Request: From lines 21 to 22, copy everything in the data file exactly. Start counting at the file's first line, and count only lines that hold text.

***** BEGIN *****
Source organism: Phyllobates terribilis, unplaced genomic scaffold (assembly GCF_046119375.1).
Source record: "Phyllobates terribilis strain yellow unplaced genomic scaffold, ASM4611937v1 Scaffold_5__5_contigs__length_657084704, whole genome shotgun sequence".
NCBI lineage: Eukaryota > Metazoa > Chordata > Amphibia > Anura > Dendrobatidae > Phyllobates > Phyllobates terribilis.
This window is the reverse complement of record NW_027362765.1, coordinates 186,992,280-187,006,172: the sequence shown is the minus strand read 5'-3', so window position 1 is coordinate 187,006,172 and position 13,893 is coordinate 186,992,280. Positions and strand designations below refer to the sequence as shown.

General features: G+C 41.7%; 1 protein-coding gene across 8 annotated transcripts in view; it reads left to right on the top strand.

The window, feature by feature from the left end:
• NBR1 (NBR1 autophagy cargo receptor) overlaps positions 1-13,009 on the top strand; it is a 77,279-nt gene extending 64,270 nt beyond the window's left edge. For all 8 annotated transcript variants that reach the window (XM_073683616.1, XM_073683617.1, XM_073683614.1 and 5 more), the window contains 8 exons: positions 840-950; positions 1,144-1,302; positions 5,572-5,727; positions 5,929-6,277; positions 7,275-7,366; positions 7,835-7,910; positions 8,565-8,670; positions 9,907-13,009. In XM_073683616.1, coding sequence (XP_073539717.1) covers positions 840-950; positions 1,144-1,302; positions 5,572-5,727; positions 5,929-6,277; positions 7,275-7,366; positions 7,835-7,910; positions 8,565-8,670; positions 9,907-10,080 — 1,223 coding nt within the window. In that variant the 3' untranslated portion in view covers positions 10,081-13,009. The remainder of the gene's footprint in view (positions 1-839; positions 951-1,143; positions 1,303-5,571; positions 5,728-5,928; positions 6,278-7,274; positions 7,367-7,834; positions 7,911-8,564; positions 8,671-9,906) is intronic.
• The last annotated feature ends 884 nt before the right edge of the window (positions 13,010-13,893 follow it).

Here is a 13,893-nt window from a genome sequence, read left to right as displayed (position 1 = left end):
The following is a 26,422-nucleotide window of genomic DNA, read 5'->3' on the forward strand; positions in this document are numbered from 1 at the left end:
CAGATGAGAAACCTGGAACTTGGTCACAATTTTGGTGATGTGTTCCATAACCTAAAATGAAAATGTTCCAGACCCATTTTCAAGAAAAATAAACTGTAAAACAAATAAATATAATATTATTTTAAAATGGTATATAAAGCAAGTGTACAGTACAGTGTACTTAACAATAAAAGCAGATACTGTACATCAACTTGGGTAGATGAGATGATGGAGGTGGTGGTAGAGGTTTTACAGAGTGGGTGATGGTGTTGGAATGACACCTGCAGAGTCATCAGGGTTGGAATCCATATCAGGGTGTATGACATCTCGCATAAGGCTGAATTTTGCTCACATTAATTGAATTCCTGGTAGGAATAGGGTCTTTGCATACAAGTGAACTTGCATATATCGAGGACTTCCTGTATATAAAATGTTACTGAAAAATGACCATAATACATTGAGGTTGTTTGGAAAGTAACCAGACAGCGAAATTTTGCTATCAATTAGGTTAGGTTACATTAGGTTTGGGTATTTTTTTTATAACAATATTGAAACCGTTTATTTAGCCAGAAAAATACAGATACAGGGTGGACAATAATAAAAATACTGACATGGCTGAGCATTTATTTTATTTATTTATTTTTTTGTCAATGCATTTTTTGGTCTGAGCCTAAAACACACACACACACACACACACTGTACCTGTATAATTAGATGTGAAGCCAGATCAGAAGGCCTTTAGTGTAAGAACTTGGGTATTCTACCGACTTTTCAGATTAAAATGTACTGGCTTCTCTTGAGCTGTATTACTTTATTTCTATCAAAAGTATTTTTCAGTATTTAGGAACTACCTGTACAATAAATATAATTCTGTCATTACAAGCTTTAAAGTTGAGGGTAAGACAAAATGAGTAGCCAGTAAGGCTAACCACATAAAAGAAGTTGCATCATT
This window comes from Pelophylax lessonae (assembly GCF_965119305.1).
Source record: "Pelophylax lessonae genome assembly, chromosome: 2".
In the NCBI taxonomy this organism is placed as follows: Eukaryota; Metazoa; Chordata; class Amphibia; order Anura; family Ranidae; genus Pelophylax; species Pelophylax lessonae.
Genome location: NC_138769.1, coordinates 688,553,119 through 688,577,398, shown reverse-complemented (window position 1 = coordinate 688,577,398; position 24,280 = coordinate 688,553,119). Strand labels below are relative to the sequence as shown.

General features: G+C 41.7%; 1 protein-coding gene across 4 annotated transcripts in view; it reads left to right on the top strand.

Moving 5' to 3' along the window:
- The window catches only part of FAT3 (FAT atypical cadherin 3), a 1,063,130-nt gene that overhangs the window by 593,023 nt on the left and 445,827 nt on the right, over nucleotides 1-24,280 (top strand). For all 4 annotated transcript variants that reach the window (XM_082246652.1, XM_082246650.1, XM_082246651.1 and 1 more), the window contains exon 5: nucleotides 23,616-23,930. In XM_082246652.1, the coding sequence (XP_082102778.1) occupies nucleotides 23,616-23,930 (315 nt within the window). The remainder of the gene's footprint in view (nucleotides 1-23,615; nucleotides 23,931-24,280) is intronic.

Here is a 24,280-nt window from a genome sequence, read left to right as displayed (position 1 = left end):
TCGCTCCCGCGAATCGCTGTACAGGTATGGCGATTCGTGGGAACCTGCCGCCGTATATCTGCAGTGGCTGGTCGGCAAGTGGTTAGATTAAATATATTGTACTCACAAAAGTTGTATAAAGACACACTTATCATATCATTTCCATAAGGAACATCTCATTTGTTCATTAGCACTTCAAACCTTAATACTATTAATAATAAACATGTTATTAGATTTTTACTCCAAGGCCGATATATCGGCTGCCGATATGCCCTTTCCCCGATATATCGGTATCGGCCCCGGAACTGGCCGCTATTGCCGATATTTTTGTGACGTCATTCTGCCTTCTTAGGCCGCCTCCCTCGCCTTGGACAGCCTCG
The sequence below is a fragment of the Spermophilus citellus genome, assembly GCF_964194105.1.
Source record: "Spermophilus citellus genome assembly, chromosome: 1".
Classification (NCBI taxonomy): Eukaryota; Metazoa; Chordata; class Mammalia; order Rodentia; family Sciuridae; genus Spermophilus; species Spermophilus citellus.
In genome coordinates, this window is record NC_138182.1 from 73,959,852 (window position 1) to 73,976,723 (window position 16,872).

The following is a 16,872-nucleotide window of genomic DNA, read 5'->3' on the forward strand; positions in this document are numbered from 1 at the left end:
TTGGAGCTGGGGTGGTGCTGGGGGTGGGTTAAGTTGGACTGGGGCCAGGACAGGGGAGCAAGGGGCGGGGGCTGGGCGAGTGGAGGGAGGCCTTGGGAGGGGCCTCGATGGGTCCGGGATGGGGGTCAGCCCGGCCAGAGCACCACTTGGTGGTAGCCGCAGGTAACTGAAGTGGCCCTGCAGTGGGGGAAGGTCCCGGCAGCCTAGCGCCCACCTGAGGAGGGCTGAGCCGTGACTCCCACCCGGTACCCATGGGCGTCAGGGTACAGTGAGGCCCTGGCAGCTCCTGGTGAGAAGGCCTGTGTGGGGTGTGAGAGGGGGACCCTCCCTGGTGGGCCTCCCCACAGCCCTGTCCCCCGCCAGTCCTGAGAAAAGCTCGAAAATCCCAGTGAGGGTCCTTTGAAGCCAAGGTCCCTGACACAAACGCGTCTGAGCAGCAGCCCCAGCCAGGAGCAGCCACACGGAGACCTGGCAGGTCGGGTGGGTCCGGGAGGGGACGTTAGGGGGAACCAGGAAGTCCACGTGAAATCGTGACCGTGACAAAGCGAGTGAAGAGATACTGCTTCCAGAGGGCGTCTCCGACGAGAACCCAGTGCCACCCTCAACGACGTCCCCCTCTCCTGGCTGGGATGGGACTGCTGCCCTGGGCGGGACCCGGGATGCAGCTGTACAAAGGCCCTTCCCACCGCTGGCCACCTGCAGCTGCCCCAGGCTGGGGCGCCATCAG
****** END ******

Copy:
The sequence below is a fragment of the Spermophilus citellus genome, assembly GCF_964194105.1.
Source record: "Spermophilus citellus genome assembly, chromosome: 1".